The probe comes at a crucial point when AEHI appearing to be making substantial progress with its admittedly ambitious plans. This week the Payette County zoning commission voted 10-to-1 to rezone AEHI’s property to accommodate a reactor. Don Gillispie, the Navy veteran who is CEO of AEHI, called the decision “monumental” and said it was “the first decision of its kind regarding a western US Greenfield nuclear site in 33 years and the first rezone ever of a Greenfield site for an independent company.”  “We haven’t had any complaints from investors,” he added.
Instead, according to Sun Valley Online, the entire SEC investigation has been prompted by complaints from Snake River Alliance, which has opposed the project from day one. “The Alliance and legions of concerned Idahoans have been urging state and federal securities investigators for more than two years to examine the behavior and financial practices of AEHI,” Liz Woodruff, policy analyst for the Alliance told Sun Valley Online. “This is a company that has been misinforming Idaho investors, county officials, and others almost since arriving in Idaho four years ago today. AEHI President and CEO Don Gillispie has tried to explain away the reasons for his company’s failure to attract legitimate investors and to move this project forward, but he cannot explain away an SEC investigation. It is unfathomable that AEHI can now attract any investors with an SEC cloud over its head.”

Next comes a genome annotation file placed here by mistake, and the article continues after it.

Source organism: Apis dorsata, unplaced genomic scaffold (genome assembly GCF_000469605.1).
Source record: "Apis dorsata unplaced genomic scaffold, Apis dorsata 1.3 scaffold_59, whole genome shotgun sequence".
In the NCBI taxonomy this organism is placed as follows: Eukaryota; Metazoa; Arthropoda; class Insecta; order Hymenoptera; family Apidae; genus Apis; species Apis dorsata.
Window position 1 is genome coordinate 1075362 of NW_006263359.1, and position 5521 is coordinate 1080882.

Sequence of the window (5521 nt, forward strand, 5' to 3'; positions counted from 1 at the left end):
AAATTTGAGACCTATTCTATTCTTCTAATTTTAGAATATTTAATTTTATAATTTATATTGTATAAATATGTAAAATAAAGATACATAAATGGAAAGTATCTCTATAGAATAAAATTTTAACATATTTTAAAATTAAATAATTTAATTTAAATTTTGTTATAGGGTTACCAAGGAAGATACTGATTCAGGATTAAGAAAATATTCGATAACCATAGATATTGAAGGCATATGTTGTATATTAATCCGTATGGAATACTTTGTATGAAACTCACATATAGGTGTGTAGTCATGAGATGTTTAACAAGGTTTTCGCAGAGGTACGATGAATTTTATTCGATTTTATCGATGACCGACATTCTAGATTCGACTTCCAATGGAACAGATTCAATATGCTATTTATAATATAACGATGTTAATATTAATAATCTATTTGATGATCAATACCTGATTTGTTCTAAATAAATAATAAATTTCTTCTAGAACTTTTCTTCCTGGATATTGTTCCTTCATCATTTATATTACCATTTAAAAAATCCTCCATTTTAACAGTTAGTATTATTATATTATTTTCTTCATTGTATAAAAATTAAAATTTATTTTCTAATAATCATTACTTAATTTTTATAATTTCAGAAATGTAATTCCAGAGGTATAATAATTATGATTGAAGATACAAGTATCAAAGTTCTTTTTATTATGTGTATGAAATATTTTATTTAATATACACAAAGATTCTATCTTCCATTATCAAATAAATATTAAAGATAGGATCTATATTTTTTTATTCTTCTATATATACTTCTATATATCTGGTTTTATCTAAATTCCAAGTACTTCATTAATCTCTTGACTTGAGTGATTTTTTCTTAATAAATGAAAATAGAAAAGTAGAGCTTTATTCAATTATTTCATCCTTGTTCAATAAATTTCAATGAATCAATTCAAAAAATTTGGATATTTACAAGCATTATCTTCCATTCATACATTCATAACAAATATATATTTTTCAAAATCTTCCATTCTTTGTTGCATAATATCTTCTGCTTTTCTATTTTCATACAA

“Woodruff, who has worked with local residents in Elmore and Payette County, . . called on Payette County officials to immediately halt their consideration of AEHI’s rezoning application, which just last week received a favorable 10-1 recommendation by the Planning and Zoning Commission to the County Commission for consideration,” the Sun Valley Online report continued. “Woodruff said. `For Payette County, it’s better late than never.’”